In recent years, the purpose of queer-specific establishments has been juxtaposed between the historic need for such spaces and the push to integrate. On one hand, LGBTQ+ bars, clubs, and venues have provided a vital safe space for marginalized groups to congregate and affirm their existence on both a personal and political level. But the gradual induction of LGBTQ+ rights and the social acceptance queer folk have gained have subsequently diminished the need for the traditional “gay” social space.
In my adopted hometown, Boston, the distinction between “gay” and “straight” social gathering venues is slippery. People of all sexualities tend to congregate freely in shared space. At around the same time the LGBTQ+ rights’ movement was gaining steam in the 2000s, many of the city’s gay bars either closed completely or morphed into non-queer specific establishments.
Now, what stalwarts of the LGBTQ+ community remain are facing another obstacle: the coronavirus shutdown. While the shutdown affects all businesses, the dwindling number of LGBTQ+ establishments makes them particularly vulnerable.
To learn more about the impact of the shutdown on local LGBTQ+ venues, I took a closer look at three of Boston’s longest-running and most-loved queer institutions. All have been mainstays of the LGBTQ+ community for over twenty years (one for significantly longer than that). Two of these have survived previous social upheaval and public health crises. None appear so far to be in imminent threat because of the shutdown, although for one, the story’s a little more complicated. All bear the imprints of Boston’s LGBTQ+ history.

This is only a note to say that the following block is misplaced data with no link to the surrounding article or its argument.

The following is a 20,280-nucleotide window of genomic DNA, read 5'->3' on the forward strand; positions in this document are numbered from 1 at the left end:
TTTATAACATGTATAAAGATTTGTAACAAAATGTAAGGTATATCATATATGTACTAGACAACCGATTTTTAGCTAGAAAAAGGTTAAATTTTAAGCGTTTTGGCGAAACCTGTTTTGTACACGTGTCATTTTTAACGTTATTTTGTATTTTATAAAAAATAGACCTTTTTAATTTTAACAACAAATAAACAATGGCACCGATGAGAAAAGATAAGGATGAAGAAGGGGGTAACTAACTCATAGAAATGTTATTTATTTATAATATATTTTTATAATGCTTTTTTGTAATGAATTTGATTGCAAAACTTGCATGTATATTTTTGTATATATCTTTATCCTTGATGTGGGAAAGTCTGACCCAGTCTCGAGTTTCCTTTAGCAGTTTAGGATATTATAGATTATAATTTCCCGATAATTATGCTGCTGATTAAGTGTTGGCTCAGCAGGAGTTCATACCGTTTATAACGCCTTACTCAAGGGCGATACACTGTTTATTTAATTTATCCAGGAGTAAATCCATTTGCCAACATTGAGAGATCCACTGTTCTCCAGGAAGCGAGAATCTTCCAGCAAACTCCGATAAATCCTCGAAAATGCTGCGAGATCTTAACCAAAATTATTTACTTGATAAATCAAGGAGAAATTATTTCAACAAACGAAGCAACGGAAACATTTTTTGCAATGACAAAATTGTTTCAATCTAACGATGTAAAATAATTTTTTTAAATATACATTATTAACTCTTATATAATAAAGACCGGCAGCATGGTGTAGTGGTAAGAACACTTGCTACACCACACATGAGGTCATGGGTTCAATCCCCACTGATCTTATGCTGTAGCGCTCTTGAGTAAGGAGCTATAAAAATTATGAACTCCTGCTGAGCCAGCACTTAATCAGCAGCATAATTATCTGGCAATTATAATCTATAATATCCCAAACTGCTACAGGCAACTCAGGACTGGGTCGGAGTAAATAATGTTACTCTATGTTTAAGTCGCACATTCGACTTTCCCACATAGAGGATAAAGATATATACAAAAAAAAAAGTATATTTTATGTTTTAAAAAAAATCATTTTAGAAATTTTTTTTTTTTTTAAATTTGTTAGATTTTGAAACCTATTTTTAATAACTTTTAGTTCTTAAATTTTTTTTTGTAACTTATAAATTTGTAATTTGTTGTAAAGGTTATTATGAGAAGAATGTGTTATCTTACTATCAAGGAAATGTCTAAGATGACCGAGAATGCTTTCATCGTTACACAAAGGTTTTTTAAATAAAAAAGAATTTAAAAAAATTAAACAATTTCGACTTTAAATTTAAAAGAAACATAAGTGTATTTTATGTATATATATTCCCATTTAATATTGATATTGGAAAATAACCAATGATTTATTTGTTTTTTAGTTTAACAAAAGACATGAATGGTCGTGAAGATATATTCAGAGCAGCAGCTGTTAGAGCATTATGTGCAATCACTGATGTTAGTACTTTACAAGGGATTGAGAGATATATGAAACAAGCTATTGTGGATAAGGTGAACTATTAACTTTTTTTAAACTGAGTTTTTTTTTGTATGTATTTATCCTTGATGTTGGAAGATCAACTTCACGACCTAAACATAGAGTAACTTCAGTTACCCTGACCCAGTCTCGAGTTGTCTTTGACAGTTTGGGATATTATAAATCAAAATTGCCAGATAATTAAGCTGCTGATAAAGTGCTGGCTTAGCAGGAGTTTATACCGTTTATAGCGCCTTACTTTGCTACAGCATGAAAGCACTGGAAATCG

Club Cafe began in 1983 as the Metropolitan Health Club. In an interview with Boston Spirit in 2013, owner and founder Frank Ribaudo said he and three other investors were inspired to open a gay-friendly gym because of the harassment and discrimination such clientele faced at a nearby Back Bay Racquet Club (Club Cafe is located between the affluent Back Bay and the South End neighborhood, which in the 1980s was a decidedly more seedy gay enclave). The investment worked, and by the mid-1980s the investors split the business between the downstairs health club and the upstairs Club Cafe.
While many Gen Xers and Millennials have probably never heard of the Metropolitan Health Club, Club Cafe grew from what the article describes as a “small, annexed afterthought” into an 8,000 square-foot multi-purpose venue which remains the beating heart of Boston’s LGBTQ+ community. Club Cafe is a bar. It’s also a fully-functioning restaurant, a nightclub, and a cabaret. It’s piano bar, the Napoleon Room, is a homage to long-gone Boston gay bar and speakeasy, the Napoleon Lounge. The club plays host to drag brunches, lounge singers, LGBTQ+ fundraisers, techno dance parties, trivia nights, and every kind of drag show imaginable. It’s a one-stop-shop for a full night’s worth of entertainment.